The drops came across categories of violent offenses, including murder, non-negligent manslaughter and robbery, and property crimes like burglary, larceny and vehicle thefts, while aggravated assault numbers remained about flat. The rate for rape bucked this trend however, up slightly for 2018, and in each of the last six years.
The overall numbers, recorded by police departments across the country and compiled annually by the FBI, are welcome news for crime researchers like Ames Grawert, who closely monitored an uptick in violence in 2015 and 2016.
“That's a really good sign that the long term trend towards greater safety is not in fact reversed, and that we’re moving past whatever happened in 2015 and 2016,” said Grawert, senior counsel with the Brennan Center for Justice, a research institute at New York University’s School of Law. “It’s a reminder that two years isn’t a trend, and two years doesn’t break a trend.”
Mostly fueled by a spike in homicides in a handful of large cities, the nation’s violent crime rate increased by 3.3 percent in 2015 and 3.5 percent in 2016 before dropping. Some opponents of criminal justice reform seized on the two-year uptick as proof of what they called a new cresting crime wave. Then-Attorney General Jeff Sessions said in early 2017 that his “best judgment” was that these data represented a “dangerous permanent trend.”
That spike also fueled the emergence of the so-called “Ferguson Effect” hypothesis, that the Black Lives Matter protest movement had prompted demoralized police officers to cut back on proactive policing strategies in response to scrutiny from the general public. Then-FBI director James Comey described it as “a chill wind blowing through American law enforcement.”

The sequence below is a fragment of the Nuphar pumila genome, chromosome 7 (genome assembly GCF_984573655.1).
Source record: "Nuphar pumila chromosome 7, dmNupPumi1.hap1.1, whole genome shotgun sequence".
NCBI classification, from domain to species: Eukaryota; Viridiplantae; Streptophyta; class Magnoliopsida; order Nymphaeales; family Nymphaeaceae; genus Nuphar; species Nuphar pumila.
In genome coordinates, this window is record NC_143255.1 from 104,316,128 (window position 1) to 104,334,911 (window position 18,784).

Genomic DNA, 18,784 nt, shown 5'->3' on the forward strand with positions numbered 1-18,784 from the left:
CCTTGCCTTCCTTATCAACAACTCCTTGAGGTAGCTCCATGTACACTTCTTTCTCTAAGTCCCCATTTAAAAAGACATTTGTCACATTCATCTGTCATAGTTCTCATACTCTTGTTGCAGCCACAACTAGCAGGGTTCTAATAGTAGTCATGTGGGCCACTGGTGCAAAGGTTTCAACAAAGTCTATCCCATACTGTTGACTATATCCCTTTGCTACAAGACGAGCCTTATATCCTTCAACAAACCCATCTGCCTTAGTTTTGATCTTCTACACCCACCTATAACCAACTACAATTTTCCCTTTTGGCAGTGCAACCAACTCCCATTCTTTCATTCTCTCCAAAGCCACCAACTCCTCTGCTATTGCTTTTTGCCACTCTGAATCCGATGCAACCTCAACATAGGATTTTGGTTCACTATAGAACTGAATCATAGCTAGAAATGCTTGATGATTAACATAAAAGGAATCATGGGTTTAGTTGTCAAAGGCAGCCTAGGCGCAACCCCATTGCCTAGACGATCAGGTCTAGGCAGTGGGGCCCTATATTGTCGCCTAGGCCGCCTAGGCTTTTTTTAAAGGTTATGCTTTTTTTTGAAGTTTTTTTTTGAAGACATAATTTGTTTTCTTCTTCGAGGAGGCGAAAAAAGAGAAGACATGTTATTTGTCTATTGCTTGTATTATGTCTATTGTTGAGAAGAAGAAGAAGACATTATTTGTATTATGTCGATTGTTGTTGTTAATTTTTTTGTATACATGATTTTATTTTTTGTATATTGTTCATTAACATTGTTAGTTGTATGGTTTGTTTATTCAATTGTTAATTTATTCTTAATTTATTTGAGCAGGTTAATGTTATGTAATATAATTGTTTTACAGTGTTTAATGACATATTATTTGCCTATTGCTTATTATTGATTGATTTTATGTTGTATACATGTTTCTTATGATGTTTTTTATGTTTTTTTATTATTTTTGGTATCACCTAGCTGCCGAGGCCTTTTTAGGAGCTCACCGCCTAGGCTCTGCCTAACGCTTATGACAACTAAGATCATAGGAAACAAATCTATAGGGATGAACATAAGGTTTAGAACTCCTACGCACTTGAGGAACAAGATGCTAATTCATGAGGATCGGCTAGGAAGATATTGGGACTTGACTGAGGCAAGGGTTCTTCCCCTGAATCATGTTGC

University of Missouri-St. Louis criminologist Richard Rosenfeld, who authored several studies on the spike, has found that something akin to a “Ferguson Effect” likely did contribute to increased murder rates in a handful of cities, like Chicago and Baltimore, but that the “demoralized cops” explanation was unsupported by the data. A study he co-authored in March found “no evidence” that arrest rates had any effect on homicide rates in the cities and time period examined, a correlation one would expect to see if a dip in proactive policing was really to blame.
“The uptick in homicide was more likely associated with a crisis in police legitimacy: People, especially in disadvantaged minority communities, drawing even further back from the police,” Rosenfeld told The Marshall Project. “There is an avalanche of research right now in criminology pointing in that direction, that declining legitimacy is associated with increases in crime.” Predatory violence might increase, for example, because offenders believe victims and witnesses will not contact the police to report incidents.
Violent crime did not decrease across the board in 2018, however, and one category is in the midst of a slow but persistent six-year upward swing: rape. For the 2013 statistics the FBI changed its outdated parameters of rape—then defined as the forcible “carnal knowledge of a female”—to a more modern definition structured around consent, rather than force. Ever since, the rate has been on a steady surge, up more than 18 percent in that period.
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